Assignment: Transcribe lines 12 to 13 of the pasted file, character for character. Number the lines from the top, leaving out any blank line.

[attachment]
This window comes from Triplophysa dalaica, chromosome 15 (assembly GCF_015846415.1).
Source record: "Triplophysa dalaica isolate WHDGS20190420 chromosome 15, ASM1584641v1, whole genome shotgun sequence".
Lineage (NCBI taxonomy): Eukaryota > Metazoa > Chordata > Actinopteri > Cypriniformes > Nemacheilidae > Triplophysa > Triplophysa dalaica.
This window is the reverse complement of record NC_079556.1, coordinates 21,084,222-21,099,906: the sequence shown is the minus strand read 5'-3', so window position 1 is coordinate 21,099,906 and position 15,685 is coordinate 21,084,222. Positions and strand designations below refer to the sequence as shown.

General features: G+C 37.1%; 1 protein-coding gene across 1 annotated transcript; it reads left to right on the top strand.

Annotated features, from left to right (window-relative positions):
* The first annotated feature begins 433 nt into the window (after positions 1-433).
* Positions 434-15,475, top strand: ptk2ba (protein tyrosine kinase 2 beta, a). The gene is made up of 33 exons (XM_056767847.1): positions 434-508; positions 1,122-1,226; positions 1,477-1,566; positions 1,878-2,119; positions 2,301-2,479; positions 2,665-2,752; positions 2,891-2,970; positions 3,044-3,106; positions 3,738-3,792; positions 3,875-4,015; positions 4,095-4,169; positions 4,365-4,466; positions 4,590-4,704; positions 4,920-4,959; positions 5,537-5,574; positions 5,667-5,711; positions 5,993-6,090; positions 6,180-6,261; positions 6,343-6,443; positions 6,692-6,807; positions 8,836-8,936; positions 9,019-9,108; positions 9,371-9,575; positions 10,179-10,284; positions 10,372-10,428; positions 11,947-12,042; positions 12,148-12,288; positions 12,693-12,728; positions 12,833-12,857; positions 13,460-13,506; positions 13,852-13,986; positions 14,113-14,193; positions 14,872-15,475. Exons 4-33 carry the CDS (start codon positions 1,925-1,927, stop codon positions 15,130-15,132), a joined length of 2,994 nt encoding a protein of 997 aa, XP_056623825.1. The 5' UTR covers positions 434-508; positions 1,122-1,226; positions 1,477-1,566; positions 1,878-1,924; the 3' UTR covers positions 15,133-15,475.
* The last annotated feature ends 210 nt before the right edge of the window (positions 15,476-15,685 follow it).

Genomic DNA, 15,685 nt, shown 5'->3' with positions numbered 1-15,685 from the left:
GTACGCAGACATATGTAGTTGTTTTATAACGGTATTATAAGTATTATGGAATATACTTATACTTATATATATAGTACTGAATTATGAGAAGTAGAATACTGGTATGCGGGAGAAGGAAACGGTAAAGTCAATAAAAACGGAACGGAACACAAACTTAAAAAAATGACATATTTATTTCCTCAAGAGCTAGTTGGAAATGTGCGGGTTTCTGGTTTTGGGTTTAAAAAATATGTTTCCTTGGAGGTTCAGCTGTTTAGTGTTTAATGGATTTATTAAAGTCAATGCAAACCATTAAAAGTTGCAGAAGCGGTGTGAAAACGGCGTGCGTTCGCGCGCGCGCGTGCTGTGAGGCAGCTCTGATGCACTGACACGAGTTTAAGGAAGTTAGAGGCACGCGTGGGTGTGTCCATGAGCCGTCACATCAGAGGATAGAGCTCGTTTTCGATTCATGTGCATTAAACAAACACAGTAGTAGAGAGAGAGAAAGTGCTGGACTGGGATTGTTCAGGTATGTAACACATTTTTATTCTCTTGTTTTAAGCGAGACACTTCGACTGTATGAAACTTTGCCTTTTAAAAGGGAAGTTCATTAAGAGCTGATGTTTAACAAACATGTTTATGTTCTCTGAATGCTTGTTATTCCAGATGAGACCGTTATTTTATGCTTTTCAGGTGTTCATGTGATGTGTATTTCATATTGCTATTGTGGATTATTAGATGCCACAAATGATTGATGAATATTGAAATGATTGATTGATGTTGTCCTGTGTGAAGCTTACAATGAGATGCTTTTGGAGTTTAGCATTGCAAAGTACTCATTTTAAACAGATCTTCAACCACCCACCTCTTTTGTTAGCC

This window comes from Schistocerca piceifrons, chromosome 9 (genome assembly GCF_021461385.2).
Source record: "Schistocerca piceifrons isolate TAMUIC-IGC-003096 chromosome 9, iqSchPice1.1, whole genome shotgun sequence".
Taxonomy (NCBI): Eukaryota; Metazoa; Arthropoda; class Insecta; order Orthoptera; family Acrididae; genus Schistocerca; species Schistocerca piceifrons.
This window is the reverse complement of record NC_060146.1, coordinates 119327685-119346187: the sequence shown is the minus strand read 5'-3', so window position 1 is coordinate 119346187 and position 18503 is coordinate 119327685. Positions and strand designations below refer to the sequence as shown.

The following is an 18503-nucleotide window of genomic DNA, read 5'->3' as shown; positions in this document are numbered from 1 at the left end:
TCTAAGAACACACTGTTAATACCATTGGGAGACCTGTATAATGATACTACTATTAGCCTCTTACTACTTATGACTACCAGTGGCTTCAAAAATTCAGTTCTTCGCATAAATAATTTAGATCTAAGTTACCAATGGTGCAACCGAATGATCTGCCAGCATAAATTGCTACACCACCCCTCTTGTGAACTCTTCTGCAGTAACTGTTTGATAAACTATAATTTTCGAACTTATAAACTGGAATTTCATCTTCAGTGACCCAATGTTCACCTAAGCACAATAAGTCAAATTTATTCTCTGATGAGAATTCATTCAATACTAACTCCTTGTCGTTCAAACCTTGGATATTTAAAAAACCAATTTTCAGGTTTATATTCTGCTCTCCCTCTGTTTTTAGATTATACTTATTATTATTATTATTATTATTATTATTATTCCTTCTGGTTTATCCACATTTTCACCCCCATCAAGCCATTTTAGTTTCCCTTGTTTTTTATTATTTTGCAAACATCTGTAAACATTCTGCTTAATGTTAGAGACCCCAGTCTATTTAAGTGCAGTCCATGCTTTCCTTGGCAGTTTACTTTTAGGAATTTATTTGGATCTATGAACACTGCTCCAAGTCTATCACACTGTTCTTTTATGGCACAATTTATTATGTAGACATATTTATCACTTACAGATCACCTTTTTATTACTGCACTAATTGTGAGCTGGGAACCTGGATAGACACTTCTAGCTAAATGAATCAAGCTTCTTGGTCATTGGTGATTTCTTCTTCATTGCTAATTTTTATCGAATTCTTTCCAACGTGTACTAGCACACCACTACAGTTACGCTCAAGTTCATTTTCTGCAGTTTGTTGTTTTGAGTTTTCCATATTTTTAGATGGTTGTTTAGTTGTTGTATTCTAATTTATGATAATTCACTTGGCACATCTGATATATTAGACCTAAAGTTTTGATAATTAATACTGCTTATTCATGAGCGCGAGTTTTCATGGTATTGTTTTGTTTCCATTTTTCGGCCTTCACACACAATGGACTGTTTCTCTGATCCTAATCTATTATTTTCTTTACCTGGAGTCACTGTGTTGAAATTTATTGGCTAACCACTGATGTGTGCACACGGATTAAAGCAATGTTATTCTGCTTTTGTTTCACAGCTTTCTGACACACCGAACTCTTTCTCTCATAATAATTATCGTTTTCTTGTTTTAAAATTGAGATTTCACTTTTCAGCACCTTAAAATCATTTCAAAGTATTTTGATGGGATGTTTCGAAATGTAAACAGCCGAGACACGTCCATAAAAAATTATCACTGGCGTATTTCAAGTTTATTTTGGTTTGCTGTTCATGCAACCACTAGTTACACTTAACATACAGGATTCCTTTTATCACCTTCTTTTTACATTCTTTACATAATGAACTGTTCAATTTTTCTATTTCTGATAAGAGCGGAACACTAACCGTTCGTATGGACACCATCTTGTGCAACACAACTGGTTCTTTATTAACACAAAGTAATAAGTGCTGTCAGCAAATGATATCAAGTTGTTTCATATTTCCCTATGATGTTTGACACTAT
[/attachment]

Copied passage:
This window comes from Schistocerca piceifrons, chromosome 9 (genome assembly GCF_021461385.2).
Source record: "Schistocerca piceifrons isolate TAMUIC-IGC-003096 chromosome 9, iqSchPice1.1, whole genome shotgun sequence".